“Balance does not mean merely balancing the body. Balance in the body is the foundation for balance in life. In whatever position one is in, or whatever condition in life one is placed, one must find balance. Balance is the state of the present-the here and now. If you balance in the present, you are living in Eternity. When the intellect is stable, there is no past, no future, only present.” Excerpt from Light on Life, Balance/Evenness is Harmony)
Balance is something I have been trying to achieve for a while within my mental space and also my physical body. I write ‘achieve’ and realise that it’s not about getting there but finding some kind of harmony within. I have a tendency towards extremes, in many areas of my life. For about eight years I have been dipping in and out of an at home yoga practice but this year I have managed to cultivate a daily yoga practice, over 120 days straight and still going. Helped immensely by the accountability of doing it in tandem with my Mum. This is really helping my mental balance, moving ideas from the mat into life, then breathing through the challenges and accepting what is happening in the present moment. Still not easy but I can sense a little shift. ‘Balance is my natural state’, is a great mantra for realising that I can return to this equilibrium.
My last homeopathic remedy was to help me return to a more balanced state and interestingly, a bird remedy. Birds feature heavily in the poems I write and also in my husband’s sculptures. There is natural liberation in the ability to fly and the need for an innate sense of balance. Birds seem to represent infinite possibilities, eternity. I feel drawn to birds, creatures captivating in their movement. My Mum has always said my name, ‘Tamsin’ means little bird but I can’t find where she may have found that out from as my own research leads to it meaning ‘twin’. Still, I like the idea of my name having a bird association. The other morning on one of our daily walks we were mesmerised by a pair of Hawkes or Kites gliding and darting high above and then more immediately in our sight line two swallows dancing and almost swimming in the air. Birds are often used by creatives to represent thought, imagination and loftiness of spirit, which is why I think I am drawn to them. The sculptor uses them in his work to represent a voice, achievements, and dreams.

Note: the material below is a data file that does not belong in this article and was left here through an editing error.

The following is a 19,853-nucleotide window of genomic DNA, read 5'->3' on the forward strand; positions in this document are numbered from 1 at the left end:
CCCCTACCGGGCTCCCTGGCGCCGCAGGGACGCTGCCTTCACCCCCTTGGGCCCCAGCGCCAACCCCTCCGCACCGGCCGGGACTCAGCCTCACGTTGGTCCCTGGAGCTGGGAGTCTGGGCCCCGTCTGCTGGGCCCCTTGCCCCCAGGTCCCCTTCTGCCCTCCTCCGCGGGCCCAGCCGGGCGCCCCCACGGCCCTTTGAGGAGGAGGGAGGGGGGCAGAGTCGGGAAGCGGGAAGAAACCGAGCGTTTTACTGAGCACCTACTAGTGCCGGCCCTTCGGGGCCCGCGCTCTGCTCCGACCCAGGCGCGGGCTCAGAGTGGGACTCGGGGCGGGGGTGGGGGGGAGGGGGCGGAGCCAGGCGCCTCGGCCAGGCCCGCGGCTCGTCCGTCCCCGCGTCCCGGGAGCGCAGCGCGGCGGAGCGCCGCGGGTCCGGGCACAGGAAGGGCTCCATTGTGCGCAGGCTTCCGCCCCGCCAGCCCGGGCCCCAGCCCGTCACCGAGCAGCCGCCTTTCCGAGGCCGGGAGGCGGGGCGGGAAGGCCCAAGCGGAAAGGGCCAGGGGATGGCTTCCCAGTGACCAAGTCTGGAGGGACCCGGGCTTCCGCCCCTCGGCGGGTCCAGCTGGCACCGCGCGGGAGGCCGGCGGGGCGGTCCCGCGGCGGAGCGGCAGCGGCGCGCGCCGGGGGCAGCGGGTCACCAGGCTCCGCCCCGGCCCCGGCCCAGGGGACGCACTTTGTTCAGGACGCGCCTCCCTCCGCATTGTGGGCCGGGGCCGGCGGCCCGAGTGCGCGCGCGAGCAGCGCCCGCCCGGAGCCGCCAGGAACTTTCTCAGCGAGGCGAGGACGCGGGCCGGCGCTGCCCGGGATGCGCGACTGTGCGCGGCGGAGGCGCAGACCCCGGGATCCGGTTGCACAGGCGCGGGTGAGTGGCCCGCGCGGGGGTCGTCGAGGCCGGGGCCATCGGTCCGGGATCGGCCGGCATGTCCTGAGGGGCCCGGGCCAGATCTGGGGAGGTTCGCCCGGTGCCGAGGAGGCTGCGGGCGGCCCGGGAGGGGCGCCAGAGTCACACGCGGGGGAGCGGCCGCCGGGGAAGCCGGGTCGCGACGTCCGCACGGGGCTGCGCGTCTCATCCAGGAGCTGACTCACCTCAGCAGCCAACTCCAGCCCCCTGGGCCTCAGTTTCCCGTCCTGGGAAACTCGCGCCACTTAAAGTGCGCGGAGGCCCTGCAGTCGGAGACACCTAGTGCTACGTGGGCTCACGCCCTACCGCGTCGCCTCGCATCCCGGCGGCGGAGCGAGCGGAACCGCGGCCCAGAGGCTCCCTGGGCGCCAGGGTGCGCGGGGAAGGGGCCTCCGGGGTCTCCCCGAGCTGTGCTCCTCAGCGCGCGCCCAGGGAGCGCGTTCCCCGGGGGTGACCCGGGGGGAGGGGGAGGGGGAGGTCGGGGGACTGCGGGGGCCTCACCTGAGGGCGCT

This sculpture, ‘The Bough’ is titled as the idea of humanity shouldering the responsibility of nature, being the main branch laden with the blossoms of life. Exploring the idea of being custodians of the natural habitat, the figure looks as though he is flying or diving into life, balancing nature on their back. Synonymously the idea of humanity and the interaction with nature and the plinth representing contemporary society.